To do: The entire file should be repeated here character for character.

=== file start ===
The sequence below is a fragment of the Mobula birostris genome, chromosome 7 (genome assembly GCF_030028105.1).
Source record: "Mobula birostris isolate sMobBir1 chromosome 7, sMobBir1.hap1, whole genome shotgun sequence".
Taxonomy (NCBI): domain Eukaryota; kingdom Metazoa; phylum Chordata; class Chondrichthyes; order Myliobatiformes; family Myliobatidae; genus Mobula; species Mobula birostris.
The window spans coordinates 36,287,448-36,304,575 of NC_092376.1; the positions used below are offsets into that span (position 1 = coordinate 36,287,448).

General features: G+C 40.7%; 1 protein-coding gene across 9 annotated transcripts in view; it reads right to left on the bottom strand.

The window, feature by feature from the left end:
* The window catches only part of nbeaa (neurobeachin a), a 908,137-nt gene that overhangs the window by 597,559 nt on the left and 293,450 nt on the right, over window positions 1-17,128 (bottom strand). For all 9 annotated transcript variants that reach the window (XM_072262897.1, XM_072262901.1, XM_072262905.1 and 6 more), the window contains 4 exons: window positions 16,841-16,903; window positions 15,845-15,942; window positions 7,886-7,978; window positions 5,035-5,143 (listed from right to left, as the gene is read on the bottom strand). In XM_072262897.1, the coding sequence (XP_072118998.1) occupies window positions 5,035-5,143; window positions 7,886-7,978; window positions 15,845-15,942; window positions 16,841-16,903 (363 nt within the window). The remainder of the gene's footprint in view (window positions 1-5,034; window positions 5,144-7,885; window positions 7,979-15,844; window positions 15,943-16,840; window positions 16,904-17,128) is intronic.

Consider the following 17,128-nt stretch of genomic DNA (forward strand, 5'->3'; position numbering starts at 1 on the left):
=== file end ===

The sequence below is a fragment of the Mobula birostris genome, chromosome 7 (genome assembly GCF_030028105.1).
Source record: "Mobula birostris isolate sMobBir1 chromosome 7, sMobBir1.hap1, whole genome shotgun sequence".
Taxonomy (NCBI): domain Eukaryota; kingdom Metazoa; phylum Chordata; class Chondrichthyes; order Myliobatiformes; family Myliobatidae; genus Mobula; species Mobula birostris.
The window spans coordinates 36,287,448-36,304,575 of NC_092376.1; the positions used below are offsets into that span (position 1 = coordinate 36,287,448).

General features: G+C 40.7%; 1 protein-coding gene across 9 annotated transcripts in view; it reads right to left on the bottom strand.

The window, feature by feature from the left end:
* The window catches only part of nbeaa (neurobeachin a), a 908,137-nt gene that overhangs the window by 597,559 nt on the left and 293,450 nt on the right, over window positions 1-17,128 (bottom strand). For all 9 annotated transcript variants that reach the window (XM_072262897.1, XM_072262901.1, XM_072262905.1 and 6 more), the window contains 4 exons: window positions 16,841-16,903; window positions 15,845-15,942; window positions 7,886-7,978; window positions 5,035-5,143 (listed from right to left, as the gene is read on the bottom strand). In XM_072262897.1, the coding sequence (XP_072118998.1) occupies window positions 5,035-5,143; window positions 7,886-7,978; window positions 15,845-15,942; window positions 16,841-16,903 (363 nt within the window). The remainder of the gene's footprint in view (window positions 1-5,034; window positions 5,144-7,885; window positions 7,979-15,844; window positions 15,943-16,840; window positions 16,904-17,128) is intronic.

Consider the following 17,128-nt stretch of genomic DNA (forward strand, 5'->3'; position numbering starts at 1 on the left):